After two years Katy started moving up in the world of publishing. Her first promotion was to be commissioning editor for primary education in Greece. This allowed her to really focus on a market and get to know it. Greece is a very intense and competitive market, especially in the world of primary and secondary school, making it a very interesting place to work with in terms of English language teaching, and Katy was very satisfied with her work at that point.

But her real aim had always been adult education, and the opportunity presented itself when a job came up in the adult education group of Macmillan (who had taken over Heinemann by that point) with the late David Riley, a legend in the world of publishing. Katy began work on videos for the flagship course Inside Out before getting to commission her first own course – Straightforward. This was in 2003.

The world of publishing is constantly changing, and people are often moving about. So it was sad (for me and the other authors) but not a surprise to know that Katy was continuing her rise in the profession from commissioning editor to publisher.

She was offered a job with Pearson Longman as senior publisher for the adult group and the methodology titles in 2005. Since then Katy has been behind the launch of the new adult course Language Leader, as well as the award-winning How to Methodology series.

Katy and her partner Paul had their first child Amelie in 2007 and became parents for a second time earlier this 2009 with the arrival of Daniel. Much of the information for this piece I gathered from a Skype conversation with Katy at her home in London, as she is currently on maternity leave.

As this is a piece for She in ELT, I asked her if having children had made it difficult for her to find the right work-life balance. “Not really, no,” Katy told me. Although she was currently on maternity leave she felt that Pearson Longman had been amazing when it came to allowing her flexibility with work. “I cut down to four days a week after coming back from my maternity leave with Amelie. And of those four days, they let me work from home for two. Which really helps.”

So, is the world of ELT publishing male-dominated like many other businesses? Katy laughed when I asked this. “It’s like a nunnery!” she exclaimed, before quickly adding, “In the best possible way.” Katy told me that in ELT publishing, like in so many other sectors of language teaching, it is a female dominated area. Many of the very high up positions remain in the hands of men, but the glass ceiling in still pretty high. “I know several senior publishers and figures in the industry, all women.” And, based on her own experience, Katy believes that it is a good industry for women.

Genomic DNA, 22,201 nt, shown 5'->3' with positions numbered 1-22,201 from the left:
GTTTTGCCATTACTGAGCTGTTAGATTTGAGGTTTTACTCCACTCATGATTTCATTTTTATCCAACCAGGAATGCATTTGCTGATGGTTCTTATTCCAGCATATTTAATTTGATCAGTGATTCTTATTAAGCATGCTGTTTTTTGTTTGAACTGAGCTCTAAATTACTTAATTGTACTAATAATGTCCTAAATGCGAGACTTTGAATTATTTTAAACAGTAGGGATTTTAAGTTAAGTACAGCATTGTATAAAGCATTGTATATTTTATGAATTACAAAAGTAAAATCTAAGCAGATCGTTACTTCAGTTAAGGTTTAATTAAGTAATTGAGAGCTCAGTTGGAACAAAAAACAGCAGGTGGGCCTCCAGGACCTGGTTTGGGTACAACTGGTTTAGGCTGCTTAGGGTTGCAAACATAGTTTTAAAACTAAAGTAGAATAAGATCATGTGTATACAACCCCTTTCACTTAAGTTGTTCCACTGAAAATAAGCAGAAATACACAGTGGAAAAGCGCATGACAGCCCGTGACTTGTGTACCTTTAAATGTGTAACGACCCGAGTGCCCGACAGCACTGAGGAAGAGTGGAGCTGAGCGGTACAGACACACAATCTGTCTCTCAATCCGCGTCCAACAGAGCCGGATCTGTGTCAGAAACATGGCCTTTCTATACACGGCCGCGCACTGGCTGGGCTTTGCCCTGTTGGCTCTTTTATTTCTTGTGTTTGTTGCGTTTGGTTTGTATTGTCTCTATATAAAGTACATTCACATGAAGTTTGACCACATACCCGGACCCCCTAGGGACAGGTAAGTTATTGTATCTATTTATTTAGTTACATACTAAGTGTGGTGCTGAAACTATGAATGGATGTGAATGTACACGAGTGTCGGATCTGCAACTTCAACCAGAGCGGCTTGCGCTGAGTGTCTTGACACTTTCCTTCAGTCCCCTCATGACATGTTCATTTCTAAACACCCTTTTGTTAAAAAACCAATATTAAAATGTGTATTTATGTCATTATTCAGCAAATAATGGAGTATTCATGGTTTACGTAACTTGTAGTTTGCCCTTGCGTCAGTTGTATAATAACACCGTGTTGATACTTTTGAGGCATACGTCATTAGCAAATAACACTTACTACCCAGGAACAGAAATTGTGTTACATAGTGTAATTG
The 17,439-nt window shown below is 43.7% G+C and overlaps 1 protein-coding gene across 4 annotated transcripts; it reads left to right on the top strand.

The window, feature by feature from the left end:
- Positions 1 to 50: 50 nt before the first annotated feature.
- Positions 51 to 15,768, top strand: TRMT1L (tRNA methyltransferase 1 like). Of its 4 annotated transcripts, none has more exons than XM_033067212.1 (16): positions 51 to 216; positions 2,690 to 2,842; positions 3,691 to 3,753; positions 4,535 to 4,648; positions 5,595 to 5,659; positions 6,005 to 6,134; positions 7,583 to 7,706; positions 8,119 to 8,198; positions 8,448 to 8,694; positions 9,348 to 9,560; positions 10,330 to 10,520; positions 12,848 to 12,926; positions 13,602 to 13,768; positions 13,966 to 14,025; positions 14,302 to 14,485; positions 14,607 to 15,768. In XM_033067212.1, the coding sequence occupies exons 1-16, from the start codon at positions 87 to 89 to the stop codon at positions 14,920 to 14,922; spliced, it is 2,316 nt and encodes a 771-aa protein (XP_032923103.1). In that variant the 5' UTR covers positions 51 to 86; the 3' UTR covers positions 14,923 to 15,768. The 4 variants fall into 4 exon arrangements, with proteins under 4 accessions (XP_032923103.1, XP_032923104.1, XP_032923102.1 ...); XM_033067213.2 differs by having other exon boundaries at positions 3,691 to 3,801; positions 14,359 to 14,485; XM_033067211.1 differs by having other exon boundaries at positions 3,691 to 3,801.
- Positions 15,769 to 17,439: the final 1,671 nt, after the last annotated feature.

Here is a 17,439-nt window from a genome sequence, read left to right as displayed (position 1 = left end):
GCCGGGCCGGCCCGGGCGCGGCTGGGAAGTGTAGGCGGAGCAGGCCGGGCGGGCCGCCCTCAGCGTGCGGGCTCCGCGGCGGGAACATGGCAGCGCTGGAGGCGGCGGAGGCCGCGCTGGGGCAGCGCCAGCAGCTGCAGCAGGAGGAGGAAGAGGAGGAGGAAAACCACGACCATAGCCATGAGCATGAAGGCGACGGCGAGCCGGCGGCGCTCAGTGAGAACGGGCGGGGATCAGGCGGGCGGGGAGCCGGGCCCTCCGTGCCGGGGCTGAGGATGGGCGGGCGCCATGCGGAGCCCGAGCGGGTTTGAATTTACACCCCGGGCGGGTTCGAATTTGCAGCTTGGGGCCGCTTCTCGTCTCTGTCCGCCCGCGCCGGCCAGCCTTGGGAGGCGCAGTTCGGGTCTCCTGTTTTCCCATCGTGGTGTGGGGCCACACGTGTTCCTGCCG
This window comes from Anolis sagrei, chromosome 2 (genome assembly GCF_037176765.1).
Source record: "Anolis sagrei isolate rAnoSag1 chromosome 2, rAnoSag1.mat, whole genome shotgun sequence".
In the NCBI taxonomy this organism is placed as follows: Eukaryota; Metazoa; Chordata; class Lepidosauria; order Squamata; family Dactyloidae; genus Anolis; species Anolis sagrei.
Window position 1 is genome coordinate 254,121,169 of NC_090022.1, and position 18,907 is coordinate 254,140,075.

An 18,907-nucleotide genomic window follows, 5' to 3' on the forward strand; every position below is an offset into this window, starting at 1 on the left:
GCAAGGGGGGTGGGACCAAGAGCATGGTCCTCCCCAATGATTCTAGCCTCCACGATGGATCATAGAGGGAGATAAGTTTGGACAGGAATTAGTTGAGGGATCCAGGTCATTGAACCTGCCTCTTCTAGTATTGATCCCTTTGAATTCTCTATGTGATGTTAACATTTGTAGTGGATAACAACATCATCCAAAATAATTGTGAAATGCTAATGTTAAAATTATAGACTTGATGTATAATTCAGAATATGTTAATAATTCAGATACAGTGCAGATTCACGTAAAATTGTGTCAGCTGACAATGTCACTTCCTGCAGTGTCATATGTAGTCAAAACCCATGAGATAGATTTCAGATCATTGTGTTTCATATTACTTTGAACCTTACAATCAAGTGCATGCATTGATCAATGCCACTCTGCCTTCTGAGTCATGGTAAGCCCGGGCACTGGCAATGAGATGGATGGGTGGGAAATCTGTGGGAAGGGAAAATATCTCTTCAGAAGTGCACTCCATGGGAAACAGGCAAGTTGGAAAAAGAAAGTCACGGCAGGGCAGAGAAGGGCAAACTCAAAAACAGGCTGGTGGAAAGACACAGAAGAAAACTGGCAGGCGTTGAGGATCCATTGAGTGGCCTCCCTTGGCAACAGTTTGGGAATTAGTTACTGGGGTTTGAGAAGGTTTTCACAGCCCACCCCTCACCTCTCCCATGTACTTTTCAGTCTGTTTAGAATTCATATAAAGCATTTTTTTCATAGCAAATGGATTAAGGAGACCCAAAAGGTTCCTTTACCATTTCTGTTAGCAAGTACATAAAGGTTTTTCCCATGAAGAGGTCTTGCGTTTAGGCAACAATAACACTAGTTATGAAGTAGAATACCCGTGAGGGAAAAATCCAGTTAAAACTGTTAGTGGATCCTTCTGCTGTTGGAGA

I thought a lot about how to begin this piece, because there is another thing about Katy that is interesting.

She is the daughter of another important ELT figure, Andrew Wright (author of Five Minute Activities and other books for teachers). It’s tempting to start to write about a daughter or son of someone known by insinuating that it’s all down to genetics, or contacts. However, in my view, Katy is a talented professional who is respected and appreciated in the field completely down to her own merit and personal achievements. She is one of the great “She in ELT” women in her own right, and I wish her all the best for the future.

Lindsay Clandfield is an award-winning methodology author, textbook writer, teacher and teacher trainer. A regular contributor to OneStopEnglish, he writes a monthly column for the Guardian Weekly and his great blog SixThings covers a wide range of topical ELT issues.

More in the She-in-ELT series

1 Response to “Lindsay Clandfield on Katy Wright”

  • Gavin Dudeney says:
    November 27, 2009

    Lindsay (Karenne),

    Katy was the editor on the book that I wrote with Nicky Hockly in the How To... series.

    Never worked with anyone more professional, organised, dedicated and pleasant. Katy knows what she wants and now to get it, even when deadlines are, shall we say, a bit tight.

    A worthy entry in the She in ELT series, for sure.